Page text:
Alright… so, perhaps using the word “movement” in a title is a bit strong. But, I’m standing by it.
I do a lot of reading… like, a lot. Put something in my hands, related to the news, to the workplace, to historical fiction or just about anything else and I’m likely to dig into it. Because of this, I came across something a few years ago that stood out to me: most people claim to have no good friends. That’s right, when asked how many close friends they had, a GSS survey revealed that the most popular answer was “zero.”
That’s scary. From a scientific standpoint, those with no one to confide in are more likely to die of heart attacks and to come across any other number of physical ailments. But, on a more important level, in my opinion, it’s scary because we aren’t meant to do this life alone.
We are designed to connect, to laugh, to cheer each other on and to pick each other up when someone is down for the count. Loneliness is real, and, it’s devastating. I’m an introvert. I grow and crave quiet times alone. But, without a circle of friends to confide in and trust and do life with, even I can’t make it work.
I Know Because I Experienced It
I grew up in Central PA. If anyone else has come from my community or one like it, you know that a lot of us tend to stay. We don’t leave, not for long periods of time at least. I thought I wanted adventure, but, when my husband and I found ourselves uprooted to North Carolina, I learned that my life that seemed pretty quiet and self-fulfilling in PA was actually that way because – in some way – of friends.
Suddenly, in North Carolina, we knew no one. Not a single person within our city limits. It hit us – especially my extroverted husband – hard.
So… we did something about it.
We decided to open our house up to anyone. That’s right. Anyone.
It started small, with a Super Bowl party that we invited our church to, 3 weeks after moving in. We didn’t even have our couch delivered yet (Ashley Furniture came through with a loaner though! A bright red one, by the way!). It was a blast.
So… we took it further. We threw out a Facebook announcement and told our church about it. We decided that Friday nights were going to be for community. We’d make a simple dinner (there was a lot of spaghetti involved!), ask for a few days notice to be sure we had enough food, and encourage everyone we knew to come on over and bring friends if they wanted. The more the merrier.
At first, it made me a little nervous – I like my house to be in a good place before people come over, and like it cleaned up immediately after. But, this forced me to grow. It wasn’t hard: the laughs, stories and community that formed around this custom were worth it. Most importantly, people from all different groups were all about it.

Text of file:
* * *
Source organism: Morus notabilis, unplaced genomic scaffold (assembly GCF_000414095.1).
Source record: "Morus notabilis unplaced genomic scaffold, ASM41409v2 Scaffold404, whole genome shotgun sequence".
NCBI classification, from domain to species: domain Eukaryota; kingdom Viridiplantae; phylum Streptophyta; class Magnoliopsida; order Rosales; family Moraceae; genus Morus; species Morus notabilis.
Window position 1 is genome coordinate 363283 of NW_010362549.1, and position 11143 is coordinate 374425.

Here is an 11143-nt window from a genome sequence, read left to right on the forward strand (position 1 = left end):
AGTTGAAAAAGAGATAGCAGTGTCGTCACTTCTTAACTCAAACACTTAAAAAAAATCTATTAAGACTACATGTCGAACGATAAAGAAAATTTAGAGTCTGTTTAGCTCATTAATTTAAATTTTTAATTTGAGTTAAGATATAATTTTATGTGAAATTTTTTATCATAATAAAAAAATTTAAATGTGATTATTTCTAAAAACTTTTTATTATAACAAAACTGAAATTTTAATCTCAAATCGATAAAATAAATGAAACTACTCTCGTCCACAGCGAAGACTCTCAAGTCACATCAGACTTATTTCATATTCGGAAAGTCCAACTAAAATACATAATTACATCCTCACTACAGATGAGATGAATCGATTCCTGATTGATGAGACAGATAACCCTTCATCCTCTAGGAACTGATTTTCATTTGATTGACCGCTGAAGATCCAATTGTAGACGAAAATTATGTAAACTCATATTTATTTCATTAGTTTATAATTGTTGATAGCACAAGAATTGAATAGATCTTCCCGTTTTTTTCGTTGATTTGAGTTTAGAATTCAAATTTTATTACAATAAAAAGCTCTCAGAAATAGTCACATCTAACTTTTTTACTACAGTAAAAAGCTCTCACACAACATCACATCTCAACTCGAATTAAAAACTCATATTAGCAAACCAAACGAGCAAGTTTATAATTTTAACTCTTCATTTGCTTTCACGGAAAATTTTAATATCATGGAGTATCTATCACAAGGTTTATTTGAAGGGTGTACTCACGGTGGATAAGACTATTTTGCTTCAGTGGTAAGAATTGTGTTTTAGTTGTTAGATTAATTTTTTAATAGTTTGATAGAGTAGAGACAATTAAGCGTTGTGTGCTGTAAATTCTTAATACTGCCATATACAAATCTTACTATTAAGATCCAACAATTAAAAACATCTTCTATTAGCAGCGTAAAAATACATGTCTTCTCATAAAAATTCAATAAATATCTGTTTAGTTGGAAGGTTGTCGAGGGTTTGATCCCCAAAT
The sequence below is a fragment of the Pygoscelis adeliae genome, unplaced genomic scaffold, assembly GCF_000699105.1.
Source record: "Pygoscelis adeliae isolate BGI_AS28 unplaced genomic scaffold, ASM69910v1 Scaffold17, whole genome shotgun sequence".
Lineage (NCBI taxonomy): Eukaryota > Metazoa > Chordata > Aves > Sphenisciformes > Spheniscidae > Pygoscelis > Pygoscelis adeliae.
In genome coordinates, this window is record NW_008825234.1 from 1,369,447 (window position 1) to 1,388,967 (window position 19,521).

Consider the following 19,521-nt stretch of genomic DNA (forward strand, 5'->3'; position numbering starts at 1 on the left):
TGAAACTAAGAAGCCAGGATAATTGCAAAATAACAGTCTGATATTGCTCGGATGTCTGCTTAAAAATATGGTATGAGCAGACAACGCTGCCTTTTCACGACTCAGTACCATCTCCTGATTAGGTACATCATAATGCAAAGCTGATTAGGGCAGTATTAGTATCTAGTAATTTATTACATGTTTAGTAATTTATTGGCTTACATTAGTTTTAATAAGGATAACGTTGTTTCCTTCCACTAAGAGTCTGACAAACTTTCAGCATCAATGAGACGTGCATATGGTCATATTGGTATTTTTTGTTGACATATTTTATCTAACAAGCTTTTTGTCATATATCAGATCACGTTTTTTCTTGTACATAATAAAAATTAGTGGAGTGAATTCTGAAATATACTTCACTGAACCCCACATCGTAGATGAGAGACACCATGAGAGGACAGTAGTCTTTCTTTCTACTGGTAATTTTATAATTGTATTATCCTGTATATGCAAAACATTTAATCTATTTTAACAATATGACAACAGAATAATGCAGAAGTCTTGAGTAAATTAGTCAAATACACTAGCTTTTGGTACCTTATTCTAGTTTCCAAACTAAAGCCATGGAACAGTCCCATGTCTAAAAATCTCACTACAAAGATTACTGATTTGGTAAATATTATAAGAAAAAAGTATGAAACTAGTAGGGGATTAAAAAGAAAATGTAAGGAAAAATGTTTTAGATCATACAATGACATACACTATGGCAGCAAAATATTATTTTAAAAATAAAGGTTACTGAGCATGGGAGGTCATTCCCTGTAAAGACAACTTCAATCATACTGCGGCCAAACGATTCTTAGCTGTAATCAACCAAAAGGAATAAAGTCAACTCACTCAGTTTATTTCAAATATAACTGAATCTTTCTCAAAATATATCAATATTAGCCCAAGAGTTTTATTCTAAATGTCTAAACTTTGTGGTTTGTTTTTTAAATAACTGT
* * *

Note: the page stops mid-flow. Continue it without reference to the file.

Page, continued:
It turns out, they wanted to connect too!
We became rooted where we were, developed new friendships and had something to look forward to each week.
Until… we moved.
In keeping with the tradition of our hometown, we found ourselves back in PA, a few miles from our first house, two years after our move.
Our kids were older and getting into a routine was hard. Friday nights just didn’t seem to work for anyone. But, we missed that sense of community.
So, this summer… we tried a new approach. Saturday morning brunch! Seriously. Who doesn’t love donuts, coffee and the occasional mimosa? It’s still getting started as we are just a few months in, but, we’re seeing the same thing: a small community is developing around us.
Friends who’d normally be in a given “group” are meeting other friends. Conversations on the deck are happening more often. Our kids get to play without worrying about everyday stressors. We’re meeting new friends. We have something to look forward to once again.
It all makes sense.
When thinking about the numbers up above, it all makes sense. Most of us feel isolated or confined to our day-to-day lives. We get stuck in routines and those routines are hard to break. Then, when we look around, we realize that what suffers – maybe more than anything else – is our community and our ability to connect.
What we’ve started, maintaining a true “open door policy” isn’t unique or even difficult. Which is where the “movement” term came from. I think each of us can handle a little extra community. I don’t think the size of our houses or even the size of our budgets needs to be the focus (how many times have you walked into a house and been disappointed to be offered only coffee and a donut? At the same time, how many times have you walked into a house and noticed a few specks of dust on the floor? The answer to both of those, at least to me, is zero, and I don’t think I’m alone.).
I think that if we could all get a little more “open” about our homes, and a little less guarded about “our” time, that our communities would become bigger and our friendships would become deeper. I think we’d realize that the things that seem so big, and so stressful to us are, not only all that big and stressful in the grand scheme of things, but, also not unique to us. We’d start to do this life together and spread a little love and positivity when the world around us screams “chaos,” and “disaster.”
Are your doors open? Could they be? Could a little intentional living and sharing help broaden your community, start new conversations and build new friendships? I’d like to challenge you to make your house a place that’s different. Let’s start a movement!